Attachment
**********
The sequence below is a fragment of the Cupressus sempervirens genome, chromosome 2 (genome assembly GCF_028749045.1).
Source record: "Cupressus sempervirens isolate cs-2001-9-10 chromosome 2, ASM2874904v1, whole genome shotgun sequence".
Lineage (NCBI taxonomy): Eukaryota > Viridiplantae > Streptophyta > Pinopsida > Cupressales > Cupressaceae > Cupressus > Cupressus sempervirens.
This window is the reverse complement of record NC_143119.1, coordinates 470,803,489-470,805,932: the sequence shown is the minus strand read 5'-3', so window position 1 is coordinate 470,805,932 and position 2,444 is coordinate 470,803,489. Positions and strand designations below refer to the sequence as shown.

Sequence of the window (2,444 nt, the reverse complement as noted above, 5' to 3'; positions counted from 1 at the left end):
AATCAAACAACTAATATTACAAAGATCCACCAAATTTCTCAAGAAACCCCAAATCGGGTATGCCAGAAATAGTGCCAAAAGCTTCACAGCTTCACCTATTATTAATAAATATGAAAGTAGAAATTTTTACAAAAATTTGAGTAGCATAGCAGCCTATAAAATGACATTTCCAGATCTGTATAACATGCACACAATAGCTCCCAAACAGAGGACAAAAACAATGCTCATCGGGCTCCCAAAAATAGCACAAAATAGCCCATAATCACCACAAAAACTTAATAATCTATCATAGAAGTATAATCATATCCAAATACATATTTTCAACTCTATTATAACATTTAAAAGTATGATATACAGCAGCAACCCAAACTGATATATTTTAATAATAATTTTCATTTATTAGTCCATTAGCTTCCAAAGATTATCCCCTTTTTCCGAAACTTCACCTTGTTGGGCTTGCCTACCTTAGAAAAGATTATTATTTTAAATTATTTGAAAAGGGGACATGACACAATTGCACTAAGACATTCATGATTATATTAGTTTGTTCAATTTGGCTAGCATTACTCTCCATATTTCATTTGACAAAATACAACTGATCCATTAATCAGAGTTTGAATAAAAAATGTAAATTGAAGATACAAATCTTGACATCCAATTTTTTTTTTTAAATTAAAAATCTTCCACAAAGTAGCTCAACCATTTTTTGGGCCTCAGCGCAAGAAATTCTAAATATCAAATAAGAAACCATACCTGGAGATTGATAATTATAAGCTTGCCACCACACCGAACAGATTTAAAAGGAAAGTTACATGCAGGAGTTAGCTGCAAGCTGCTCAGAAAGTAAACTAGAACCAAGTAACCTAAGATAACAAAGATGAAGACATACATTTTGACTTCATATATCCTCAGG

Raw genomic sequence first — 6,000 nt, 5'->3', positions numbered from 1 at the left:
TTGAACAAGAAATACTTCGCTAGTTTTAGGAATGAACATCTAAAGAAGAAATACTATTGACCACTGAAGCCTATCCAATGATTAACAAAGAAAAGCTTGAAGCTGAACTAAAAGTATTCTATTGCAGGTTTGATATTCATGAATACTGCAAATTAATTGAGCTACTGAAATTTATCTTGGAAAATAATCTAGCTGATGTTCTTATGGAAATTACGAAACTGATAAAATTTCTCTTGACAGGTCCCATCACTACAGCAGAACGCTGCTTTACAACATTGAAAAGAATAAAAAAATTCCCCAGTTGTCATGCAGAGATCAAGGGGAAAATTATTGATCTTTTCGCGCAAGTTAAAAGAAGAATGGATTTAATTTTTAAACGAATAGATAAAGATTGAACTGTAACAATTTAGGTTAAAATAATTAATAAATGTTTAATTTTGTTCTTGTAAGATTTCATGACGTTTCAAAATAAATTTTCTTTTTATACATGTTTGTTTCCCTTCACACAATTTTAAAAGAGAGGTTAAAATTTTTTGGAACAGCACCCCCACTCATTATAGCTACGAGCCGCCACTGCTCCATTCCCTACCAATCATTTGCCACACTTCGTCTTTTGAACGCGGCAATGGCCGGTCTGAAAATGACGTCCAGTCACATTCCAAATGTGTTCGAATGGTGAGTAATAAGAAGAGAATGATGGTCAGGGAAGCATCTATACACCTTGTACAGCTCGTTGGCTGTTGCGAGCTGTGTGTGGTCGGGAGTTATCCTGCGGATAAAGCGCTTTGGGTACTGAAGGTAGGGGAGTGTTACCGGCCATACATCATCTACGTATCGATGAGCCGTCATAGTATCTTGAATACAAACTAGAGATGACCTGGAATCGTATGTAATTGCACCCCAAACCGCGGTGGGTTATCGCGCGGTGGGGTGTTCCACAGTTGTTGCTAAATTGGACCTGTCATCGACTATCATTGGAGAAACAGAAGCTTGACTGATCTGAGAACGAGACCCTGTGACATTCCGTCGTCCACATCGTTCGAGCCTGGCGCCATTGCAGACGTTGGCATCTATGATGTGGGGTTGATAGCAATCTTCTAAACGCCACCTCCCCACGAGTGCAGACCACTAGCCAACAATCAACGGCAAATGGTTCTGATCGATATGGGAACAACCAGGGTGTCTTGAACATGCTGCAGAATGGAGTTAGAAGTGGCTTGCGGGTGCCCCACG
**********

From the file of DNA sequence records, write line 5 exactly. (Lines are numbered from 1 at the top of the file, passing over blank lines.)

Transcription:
Sequence of the window (2,444 nt, the reverse complement as noted above, 5' to 3'; positions counted from 1 at the left end):